As adult amateurs, failing is a typical part of our existence. We don’t always know what we’re doing, and even when we do, life likes to creep up and kick us in the pants for funsies. I’ve come to accept is as a part of growing as a rider, and I tend to laugh off the failure, even when it actually hurts.
There was one particular fail, though, that brought me to my knees in embarrassment. It was nearly seven years ago, and I had been riding again as an adult in the local baby hunter classes for less than two years. Because I like to make bad decisions, I had already failed my way through my first horse. I then went the polar opposite way away and bought a lazy, giant-bodied draft-cross for the job, but he could also be…. Stubborn. I could call him a few other words, but let’s just go with stubborn.
We were at one of our first shows together. A nice little local show in a relaxed atmosphere where I could go over my little crossrails, get beaten by little kids and go home tired and with a few less dollars. You know, the usual. This show, we’d decided that – to get him in a listening state of mind – that I should lunge him and get him moving.
As I was entered in the speedbump divisions, it was approximately o-dark-thirty in the morning. I set out to the lunging arena, coffee in hand and prepared to get SpongeHead StubbornPants listening. Clipped on the lunge line, got the whip up and was ready to go.
But I had made a mistake. A grave mistake. I had forgotten the stud chain. But surely Mr. Lazy wouldn’t need it today, right? He was moving like molasses. I decided to give it a go.
BEEP BEEP WRONG ANSWER.
No later than half a circle of lazy trot around me, out bulged the shoulder, and suddenly the circle ended and he was making his way toward the arena exit. Despite the terror, I did not have my life flash before me. Because he was going approximately 1.5 miles per hour, I had a double-feature matinee of my life, complete with intermission and a wrap party.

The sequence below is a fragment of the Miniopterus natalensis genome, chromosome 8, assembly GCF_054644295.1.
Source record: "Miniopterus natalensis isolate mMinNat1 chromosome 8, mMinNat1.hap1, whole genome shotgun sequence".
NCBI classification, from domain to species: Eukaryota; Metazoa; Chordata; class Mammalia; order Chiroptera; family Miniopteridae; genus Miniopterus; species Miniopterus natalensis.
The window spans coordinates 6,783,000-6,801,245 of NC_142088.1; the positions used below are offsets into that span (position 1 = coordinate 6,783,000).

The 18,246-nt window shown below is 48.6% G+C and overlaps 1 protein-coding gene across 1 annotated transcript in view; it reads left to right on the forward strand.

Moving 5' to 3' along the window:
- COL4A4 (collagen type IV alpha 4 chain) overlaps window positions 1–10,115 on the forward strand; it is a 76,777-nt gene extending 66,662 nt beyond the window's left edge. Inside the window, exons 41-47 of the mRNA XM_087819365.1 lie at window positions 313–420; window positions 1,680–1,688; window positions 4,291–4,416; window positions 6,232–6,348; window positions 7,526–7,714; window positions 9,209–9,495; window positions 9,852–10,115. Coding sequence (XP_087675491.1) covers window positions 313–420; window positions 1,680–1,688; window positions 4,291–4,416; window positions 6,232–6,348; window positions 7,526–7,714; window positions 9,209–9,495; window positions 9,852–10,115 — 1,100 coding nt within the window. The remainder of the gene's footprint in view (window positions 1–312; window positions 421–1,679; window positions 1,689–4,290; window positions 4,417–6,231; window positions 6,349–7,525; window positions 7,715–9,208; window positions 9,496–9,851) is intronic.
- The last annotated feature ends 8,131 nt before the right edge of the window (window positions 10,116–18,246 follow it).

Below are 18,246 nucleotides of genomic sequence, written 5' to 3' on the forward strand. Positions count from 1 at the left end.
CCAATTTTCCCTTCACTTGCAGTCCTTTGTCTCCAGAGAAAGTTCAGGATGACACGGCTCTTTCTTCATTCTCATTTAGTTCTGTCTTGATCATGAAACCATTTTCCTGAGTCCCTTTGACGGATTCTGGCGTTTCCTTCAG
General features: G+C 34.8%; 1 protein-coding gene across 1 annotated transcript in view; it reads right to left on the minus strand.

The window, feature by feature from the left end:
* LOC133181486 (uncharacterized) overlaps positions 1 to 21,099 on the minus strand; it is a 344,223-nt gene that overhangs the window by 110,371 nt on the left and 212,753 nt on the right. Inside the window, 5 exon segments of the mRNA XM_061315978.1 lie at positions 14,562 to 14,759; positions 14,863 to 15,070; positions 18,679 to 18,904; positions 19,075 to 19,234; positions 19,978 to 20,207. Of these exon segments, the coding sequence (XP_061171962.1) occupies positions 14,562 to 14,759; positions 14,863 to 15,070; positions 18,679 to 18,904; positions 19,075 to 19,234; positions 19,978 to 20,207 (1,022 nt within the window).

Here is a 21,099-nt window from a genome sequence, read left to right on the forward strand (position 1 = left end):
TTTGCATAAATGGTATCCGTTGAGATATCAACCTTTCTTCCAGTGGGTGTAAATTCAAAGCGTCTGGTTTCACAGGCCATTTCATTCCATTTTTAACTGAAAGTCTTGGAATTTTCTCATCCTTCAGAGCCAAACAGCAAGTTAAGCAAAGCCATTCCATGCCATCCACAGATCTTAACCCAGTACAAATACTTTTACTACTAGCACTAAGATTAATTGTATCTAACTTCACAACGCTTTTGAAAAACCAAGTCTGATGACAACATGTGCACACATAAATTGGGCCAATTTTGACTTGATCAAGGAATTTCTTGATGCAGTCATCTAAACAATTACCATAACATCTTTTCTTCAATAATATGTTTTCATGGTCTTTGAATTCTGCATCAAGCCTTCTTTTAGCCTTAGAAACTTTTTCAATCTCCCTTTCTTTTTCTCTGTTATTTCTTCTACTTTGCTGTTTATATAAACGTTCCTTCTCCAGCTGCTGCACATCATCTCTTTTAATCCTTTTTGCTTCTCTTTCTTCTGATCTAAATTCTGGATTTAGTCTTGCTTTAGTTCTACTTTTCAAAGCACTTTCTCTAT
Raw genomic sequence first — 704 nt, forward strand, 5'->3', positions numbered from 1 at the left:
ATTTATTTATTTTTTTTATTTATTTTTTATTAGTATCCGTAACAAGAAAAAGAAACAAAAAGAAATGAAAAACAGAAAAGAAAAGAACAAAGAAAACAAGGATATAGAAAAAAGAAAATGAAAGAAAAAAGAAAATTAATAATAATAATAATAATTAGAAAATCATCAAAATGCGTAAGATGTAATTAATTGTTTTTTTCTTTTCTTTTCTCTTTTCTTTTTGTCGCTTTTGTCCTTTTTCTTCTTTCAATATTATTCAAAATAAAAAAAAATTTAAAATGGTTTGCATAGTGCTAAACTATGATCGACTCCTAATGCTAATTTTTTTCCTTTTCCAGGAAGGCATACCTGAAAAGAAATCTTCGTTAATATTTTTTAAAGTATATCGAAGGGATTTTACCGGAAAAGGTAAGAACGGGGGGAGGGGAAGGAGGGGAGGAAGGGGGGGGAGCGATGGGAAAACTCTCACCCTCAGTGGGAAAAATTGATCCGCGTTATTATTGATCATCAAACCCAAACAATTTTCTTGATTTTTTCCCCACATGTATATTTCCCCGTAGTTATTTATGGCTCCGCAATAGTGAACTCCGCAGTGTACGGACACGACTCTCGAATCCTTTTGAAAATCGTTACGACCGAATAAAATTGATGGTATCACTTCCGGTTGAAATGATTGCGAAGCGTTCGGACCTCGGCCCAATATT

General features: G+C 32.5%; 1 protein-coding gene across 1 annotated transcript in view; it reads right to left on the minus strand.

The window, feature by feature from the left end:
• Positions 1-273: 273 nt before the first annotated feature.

There went my horse, very slowly and beautifully hunter cantering toward the barns. He suddenly dropped down to graze, content that he’d won that battle.
When I went to retrieve him, a girl was holding him for me. And by girl, I mean like an eight year old. An eight-year-old girl caught my lope-away horse (I can’t really say RUNaway….). I thanked her and went back to the arena, determined to do this again and make him behave. I did not go find a stud chain, because I thought surely I wouldn’t be caught off guard this time, but I did put my gloves on.
Back in the arena, as soon as I lifted the lunge whip to get him going, he took a trot step obediently. I was pleased, thinking he had learned his lesson.
WRONG AGAIN. I AM ALWAYS WRONG.
No, that “trot step” was really just him positioning his shoulder again so he could pop it out with even greater force. But I was determined to not let him get away again. I was hanging on for dear life as he very slowly pulled his way out of the circle. He kicked my coffee mug on the ground in the process, and it flew upward all over me as I was being half-dragged toward the arena exit.
Everyone was staring at me with mixed looks of horror, confusion and pity. I finally had to let go of the lunge line when I was about to collide with another horse and rider, and my hands were burning with more force than the bad words burning my mouth.
As I watched my horse trot away this time (he totally blew his energy load with the last slow-motion lope-away), I didn’t even pretend to run after him. He very predictably went to the same spot to graze, and the same little girl went to collect him.
When I walked up, covered in arena dirt, coffee and regret, the girl was standing with her hands on her hips, with a look of judgment all over her face. “Maybe you shouldn’t try to lunge him.”
“Yes, I agree. Thank you.”
I turned to walk back to the barns to get ready, abandoning my lunging plan when I heard that wee girl add some salty words.
“Well at least you got some exercise… y’all probably need it.”